With winter approaching and the COVID-19 pandemic still raging, many community foundations are exploring how to help their communities bounce back and build toward a stronger, more sustainable future.
Some experts say the United Nations Sustainable Development Goals (SDGs) can help communities begin to heal. Adopted in 2015, the SDGs are a set of 17 ambitious goals for addressing some of the world’s most persistent problems by 2030. Tony Pipa, a senior fellow in the Global Economy and Development Program at the Brookings Institution, said the SDGs offer the blueprint needed to help community foundations lead local recovery efforts. He studies how using the SDGs at the local level can improve social progress in the U.S. and globally.
“I think the pandemic has really reinforced the importance of the SDGs,” Pipa said. “They made concrete what may have previously been an abstract concept to some. People are starting to see the interdependence of many different dimensions of development.”
Many community foundations outside of the U.S. have started to embrace the SDGs. Recent research found that nearly 60% of European community foundations see a connection between the SDGs and their work. Community Foundations of Canada also highlights its members’ excitement in its recently published SDG Guidebook and Toolkit. In it, Victoria Foundation CEO Sandra Richardson speaks of the power of the SDGs to spark collaboration and lasting change.
“The UN’s Sustainable Development Goals provide a concrete way for all of us — governments, businesses, non-profits and individuals — to get on the same page and create the future we all need,” Richardson said.
Foundations in the U.S. have been slower to respond to the SDGs, mainly due to perception that the goals are only applicable abroad.
“I found a lot of resistance around it, especially in the early days,” Pipa said. “Many thought it was just a ‘U.N. thing’ and didn’t want someone coming in from the outside saying here’s what you ought to do.”
Though many in the U.S. may perceive the SDGs as being solely focused on solving daunting problems in developing countries, Pipa stressed that they offer a framework that can help all communities assess issues such as racial injustice, poverty, education and health through a common lens. The SDGs also provide a common approach to addressing those issues.
Some community foundations in the U.S. are making strides with the SDG framework. Sarah Owen, who heads the Southwest Florida Community Foundation, said her organization has been exploring ideas around sustainability for well over a decade. The foundation began seriously considering the SDGs in 2016.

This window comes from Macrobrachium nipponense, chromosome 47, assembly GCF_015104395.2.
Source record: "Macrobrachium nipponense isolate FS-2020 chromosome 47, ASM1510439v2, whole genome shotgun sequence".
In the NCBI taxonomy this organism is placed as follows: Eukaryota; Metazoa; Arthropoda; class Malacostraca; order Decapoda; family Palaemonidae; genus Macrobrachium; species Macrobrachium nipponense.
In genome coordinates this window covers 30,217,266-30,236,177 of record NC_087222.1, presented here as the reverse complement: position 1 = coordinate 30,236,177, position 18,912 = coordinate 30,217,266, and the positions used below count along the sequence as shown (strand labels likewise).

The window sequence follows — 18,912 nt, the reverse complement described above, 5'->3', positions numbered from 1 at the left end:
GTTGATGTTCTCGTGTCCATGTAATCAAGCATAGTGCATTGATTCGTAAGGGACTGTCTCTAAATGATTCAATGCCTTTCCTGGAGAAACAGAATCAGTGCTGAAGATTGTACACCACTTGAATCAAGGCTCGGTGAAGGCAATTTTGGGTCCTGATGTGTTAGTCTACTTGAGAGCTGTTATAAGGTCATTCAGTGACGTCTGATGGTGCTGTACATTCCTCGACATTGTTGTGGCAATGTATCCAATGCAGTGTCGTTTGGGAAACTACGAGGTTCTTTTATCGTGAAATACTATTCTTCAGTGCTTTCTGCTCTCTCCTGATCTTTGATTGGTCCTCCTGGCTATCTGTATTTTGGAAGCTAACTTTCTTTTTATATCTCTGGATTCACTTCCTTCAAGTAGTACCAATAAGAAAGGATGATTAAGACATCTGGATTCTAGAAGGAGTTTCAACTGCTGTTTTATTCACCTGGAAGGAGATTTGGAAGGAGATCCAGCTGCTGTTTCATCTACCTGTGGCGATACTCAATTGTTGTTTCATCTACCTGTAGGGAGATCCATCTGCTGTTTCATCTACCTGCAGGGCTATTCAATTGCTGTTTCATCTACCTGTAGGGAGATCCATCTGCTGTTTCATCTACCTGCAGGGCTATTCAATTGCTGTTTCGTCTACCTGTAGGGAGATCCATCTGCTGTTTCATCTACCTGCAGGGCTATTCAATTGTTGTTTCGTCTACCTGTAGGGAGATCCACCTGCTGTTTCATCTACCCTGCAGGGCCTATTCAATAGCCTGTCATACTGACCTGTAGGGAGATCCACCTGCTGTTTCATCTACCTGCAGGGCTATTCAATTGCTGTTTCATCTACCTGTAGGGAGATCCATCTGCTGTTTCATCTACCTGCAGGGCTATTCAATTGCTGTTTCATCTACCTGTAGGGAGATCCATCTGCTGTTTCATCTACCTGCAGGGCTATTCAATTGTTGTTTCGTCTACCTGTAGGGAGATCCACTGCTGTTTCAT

“Prior to the launch of the SDGs, we had already begun the process of trying to align our work around what we called the three-legged stool of sustainability: economic, environmental and social,” said Owens. “What really attracted us to the SDGs was the idea of putting into a common language the idea of ‘think globally, act locally.’ That was something we always said but were never able to actualize.”
As important as the goals were when they were adopted in 2015, Pipa said they take on even more urgency now as communities grapple with the vast levels of inequity and structural racism that the pandemic has exposed.
“The global response to protests (in the U.S.), and civic engagement that has taken place after the police killing of George Floyd, created a new understanding that a big part of the SDGs are issues of equity, and people and communities being left behind,” Pipa said.
In a new report aimed at helping community foundations understand how the SDG framework can help them address these persistent issues in their communities, veteran philanthropic researcher Larry McGill also underscored the urgency of the moment.
“Given increasing public impatience with the chronic lack of action on systemic racism, along with the adverse health and economic consequences of COVID-19, community foundations may have little choice but to prioritize these issues on their 2021 agendas,” McGill said.
His report, which was commissioned by the Charles Stewart Mott Foundation, offers a fresh look at the SDGs through an equity lens. McGill suggested that matters of racial equity are implicit throughout the framework. Further, he said a deeper look reveals that the SDG “Indicators” are the key points of connection with the work of community foundations — and that more than two dozen indicators, spanning nine SDGs, are relevant to COVID-19.
Rebounding from a period of such heavy turmoil will be challenging for most communities — large and small. But McGill believes community foundations understand the unique challenges of their local communities and are well-positioned to use the SDGs to engage people from different facets of society in finding solutions.
“Successfully addressing the twin crises of COVID-19 and racial inequity calls for coordinated action by community foundations and others,” he said. “The SDGs can be the critical link to an organized approach as philanthropy engages in the essential work of systemic change.”